As I mentioned before, temperament while traveling can always be…uhmm…interesting. Part of my return trip involved a 5-hour layover in O’Hare Airport. Not my idea of a rip-roaring good time, but there are worse things in life. When I initially landed in the Windy City, I was prepared to find my terminal, get a coffee and get settled in with my latest book find. I was able to locate the Starbucks in my terminal (cue the heavenly music) and I stepped into line behind an older man, who was perhaps in his 70’s. Nothing seemed amiss as we waited our turns, and he even said hello to the barista. But when he asked for a Tall decaf Amerciano, the barista informed him that they were temporarily out of decaf and asked if there was something else he would prefer. The man thought that this was completely unacceptable.
“What do you mean you’re out of decaf?” he yelled. “I need my coffee to be decaf!”
The barista suggested that perhaps one of the other Starbucks booths might have one, he stated that he wasn’t going to walk all the way to another terminal just for a coffee. She offered to call one of the other booths and have them bring some, but he told her that he wasn’t waiting that long just for a coffee. She offered a smoothie or a tea instead, he said he wasn’t going to drink that weak stuff. Aaaaaaand that is when he told the young lady “Now here’s what you’re gonna do…”. That’s the moment my head jerked up from my phone, Candy Crush was going to have to wait. Having worked in retail for a number of years, I can tell you that this kind of reaction will get you either one of two things: kicked out, or exactly what you want. Please though, don’t test this. Really. Just don’t.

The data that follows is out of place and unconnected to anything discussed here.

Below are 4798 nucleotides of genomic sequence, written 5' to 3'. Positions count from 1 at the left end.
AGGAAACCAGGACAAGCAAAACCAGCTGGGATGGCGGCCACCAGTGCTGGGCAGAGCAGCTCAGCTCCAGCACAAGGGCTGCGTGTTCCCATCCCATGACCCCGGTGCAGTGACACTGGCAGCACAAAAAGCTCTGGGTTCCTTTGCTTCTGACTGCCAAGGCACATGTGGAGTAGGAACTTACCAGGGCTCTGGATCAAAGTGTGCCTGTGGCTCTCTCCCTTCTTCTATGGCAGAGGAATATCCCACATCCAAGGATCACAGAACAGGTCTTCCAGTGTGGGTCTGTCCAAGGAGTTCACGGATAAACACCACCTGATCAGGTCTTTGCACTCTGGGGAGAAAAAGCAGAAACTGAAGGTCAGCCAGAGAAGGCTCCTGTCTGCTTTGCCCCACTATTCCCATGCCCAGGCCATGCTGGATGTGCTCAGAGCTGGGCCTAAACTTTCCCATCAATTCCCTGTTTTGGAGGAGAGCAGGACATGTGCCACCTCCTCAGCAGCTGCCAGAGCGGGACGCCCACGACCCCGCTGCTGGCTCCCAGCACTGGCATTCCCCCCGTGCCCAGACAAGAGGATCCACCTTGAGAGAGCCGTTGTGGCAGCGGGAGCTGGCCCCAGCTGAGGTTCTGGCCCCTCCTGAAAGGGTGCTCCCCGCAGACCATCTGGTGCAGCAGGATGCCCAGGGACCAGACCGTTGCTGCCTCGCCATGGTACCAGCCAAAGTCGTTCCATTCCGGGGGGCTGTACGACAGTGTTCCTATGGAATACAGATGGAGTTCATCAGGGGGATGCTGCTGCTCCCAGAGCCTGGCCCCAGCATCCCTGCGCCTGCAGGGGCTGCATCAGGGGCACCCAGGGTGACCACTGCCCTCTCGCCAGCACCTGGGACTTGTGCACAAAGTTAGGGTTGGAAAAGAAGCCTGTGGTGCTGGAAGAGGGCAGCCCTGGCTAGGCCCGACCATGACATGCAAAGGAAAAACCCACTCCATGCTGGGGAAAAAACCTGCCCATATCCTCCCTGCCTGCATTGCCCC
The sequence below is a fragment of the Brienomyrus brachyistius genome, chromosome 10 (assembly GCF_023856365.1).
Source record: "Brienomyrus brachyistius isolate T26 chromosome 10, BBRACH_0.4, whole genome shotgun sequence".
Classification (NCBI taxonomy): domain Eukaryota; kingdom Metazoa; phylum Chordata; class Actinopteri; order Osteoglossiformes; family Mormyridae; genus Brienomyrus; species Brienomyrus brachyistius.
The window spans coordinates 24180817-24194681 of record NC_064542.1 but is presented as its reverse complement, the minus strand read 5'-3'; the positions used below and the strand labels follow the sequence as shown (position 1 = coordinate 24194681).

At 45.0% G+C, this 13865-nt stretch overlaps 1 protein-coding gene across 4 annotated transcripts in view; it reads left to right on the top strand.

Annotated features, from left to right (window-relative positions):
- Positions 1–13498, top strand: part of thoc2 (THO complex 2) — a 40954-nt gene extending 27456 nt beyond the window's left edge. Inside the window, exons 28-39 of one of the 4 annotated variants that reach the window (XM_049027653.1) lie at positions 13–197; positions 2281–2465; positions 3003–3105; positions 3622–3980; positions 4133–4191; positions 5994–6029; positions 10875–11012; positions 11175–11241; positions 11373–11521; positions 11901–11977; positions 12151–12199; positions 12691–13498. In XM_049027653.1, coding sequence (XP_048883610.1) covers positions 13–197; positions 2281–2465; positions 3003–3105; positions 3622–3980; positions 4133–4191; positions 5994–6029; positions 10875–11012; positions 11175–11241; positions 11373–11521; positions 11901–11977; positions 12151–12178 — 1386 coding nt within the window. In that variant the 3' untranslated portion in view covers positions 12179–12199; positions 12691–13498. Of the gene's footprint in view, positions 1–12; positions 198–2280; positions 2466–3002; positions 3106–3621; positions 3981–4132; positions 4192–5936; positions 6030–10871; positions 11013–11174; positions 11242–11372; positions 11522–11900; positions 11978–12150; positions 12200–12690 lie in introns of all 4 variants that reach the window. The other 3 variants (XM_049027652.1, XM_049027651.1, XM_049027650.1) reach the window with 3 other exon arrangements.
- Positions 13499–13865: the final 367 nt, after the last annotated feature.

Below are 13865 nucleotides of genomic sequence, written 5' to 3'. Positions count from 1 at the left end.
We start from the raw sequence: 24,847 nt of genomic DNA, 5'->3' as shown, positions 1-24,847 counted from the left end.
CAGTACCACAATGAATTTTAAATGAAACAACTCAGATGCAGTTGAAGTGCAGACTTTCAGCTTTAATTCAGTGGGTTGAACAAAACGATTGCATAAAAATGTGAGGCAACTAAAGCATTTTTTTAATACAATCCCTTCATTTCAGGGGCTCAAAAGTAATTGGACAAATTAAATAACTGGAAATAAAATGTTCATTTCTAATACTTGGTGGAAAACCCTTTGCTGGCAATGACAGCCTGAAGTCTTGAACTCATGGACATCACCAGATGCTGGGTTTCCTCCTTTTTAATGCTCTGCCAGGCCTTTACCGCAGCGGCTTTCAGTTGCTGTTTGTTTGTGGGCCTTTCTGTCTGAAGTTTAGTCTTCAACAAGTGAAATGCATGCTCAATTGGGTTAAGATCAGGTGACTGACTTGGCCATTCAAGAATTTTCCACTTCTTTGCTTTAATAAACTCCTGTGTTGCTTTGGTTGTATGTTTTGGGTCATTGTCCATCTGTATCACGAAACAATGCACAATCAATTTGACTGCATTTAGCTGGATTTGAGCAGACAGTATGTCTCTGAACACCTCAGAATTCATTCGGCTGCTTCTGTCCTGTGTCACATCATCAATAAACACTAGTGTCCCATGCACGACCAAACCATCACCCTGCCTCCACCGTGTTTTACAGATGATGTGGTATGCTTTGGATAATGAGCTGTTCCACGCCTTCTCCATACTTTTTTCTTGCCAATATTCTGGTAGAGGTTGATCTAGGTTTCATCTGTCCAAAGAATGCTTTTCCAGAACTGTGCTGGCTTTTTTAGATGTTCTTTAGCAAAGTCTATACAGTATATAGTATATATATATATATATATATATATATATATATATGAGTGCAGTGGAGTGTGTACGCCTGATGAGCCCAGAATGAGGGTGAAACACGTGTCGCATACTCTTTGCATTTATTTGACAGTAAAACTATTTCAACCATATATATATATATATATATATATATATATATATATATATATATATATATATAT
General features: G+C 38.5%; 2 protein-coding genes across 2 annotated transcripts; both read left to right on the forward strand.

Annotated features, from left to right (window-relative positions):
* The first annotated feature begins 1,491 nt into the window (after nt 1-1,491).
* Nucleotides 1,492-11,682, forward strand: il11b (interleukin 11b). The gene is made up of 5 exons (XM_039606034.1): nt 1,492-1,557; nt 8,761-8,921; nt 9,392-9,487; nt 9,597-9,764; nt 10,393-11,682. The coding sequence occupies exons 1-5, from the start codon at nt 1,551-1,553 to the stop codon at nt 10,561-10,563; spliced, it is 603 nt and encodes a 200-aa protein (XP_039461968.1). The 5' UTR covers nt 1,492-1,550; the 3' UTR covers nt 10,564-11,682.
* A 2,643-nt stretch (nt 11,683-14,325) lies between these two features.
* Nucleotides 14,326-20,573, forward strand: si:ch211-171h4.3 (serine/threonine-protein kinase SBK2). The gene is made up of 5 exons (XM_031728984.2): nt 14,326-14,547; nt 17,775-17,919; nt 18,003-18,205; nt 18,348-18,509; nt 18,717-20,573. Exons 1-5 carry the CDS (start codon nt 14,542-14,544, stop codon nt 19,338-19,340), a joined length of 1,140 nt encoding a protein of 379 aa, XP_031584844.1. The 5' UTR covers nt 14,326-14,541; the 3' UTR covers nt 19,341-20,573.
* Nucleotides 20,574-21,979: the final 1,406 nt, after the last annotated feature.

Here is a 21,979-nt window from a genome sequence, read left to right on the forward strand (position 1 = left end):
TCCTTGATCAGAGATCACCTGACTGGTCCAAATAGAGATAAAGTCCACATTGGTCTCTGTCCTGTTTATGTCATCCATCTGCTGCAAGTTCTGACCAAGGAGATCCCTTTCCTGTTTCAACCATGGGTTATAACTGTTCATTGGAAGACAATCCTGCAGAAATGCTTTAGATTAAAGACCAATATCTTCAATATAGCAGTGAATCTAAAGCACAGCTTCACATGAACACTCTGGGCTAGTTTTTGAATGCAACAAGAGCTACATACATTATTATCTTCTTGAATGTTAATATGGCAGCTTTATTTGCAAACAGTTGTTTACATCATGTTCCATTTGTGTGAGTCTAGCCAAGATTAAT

“You’re gonna give me a Venti Americano for the price of the Tall.” Credit to the young lady behind the counter, she calmly told him that she will need to get her manager to do that for him. When she went to get the said manager, the grumpy old man turned to me and said “So much for customer service.”
Now, I would like to preface this by saying, I believe fully in the customer service experience. I work very hard to get my own customers the best that I can, not only in products, but in my attention and service. And giving the benefit of doubt, sometime they are having a bad day and you happen to be the face they take it out on. Okay, I can handle that. But there are times when I draw the line. And this guy just jumped over the line into my sandpit.
“You sir, are getting no sympathy from me.” I told him. His face slackened. “You are acting like an entitled child and they have every right to tell you to take a hike. She gave you several reasonable options and you turned your nose up at them all. You’re expecting a Cadillac for the price of a Pinto. Frankly, if they give you what you’re demanding you are getting far better service than you deserve.” The manager apparently caught all this because he suddenly appeared, the corner of his mouth tweeked a little.
The old man grumbled something about “damn kids” to which I answered. “Actually, I’m an adult. What’s your excuse?” The young barista politely and professionally completed his transaction and then took my order, a Venti Mocha by the way, after which I put a $5 bill in the tip jar. “You earned this” I told her.
It really is the strangest thing, but my coffee came up right away. I picked up my drink from the end of the counter, thanked the barista, and then as un-sarcastically as I could, told the grumpy old man to have a nice day. I admit, it was not one of my brightest moments. But getting upset with an employee because a business has temporarily run out of something is like getting mad at the weather man when it snows in June. There is only so much that one can control.
I spent much of my layover enjoying the printed words in front of me, slowly sipping my coffee. Well, not too slowly. Because I’m pretty sure they also gave me a bonus shot or two.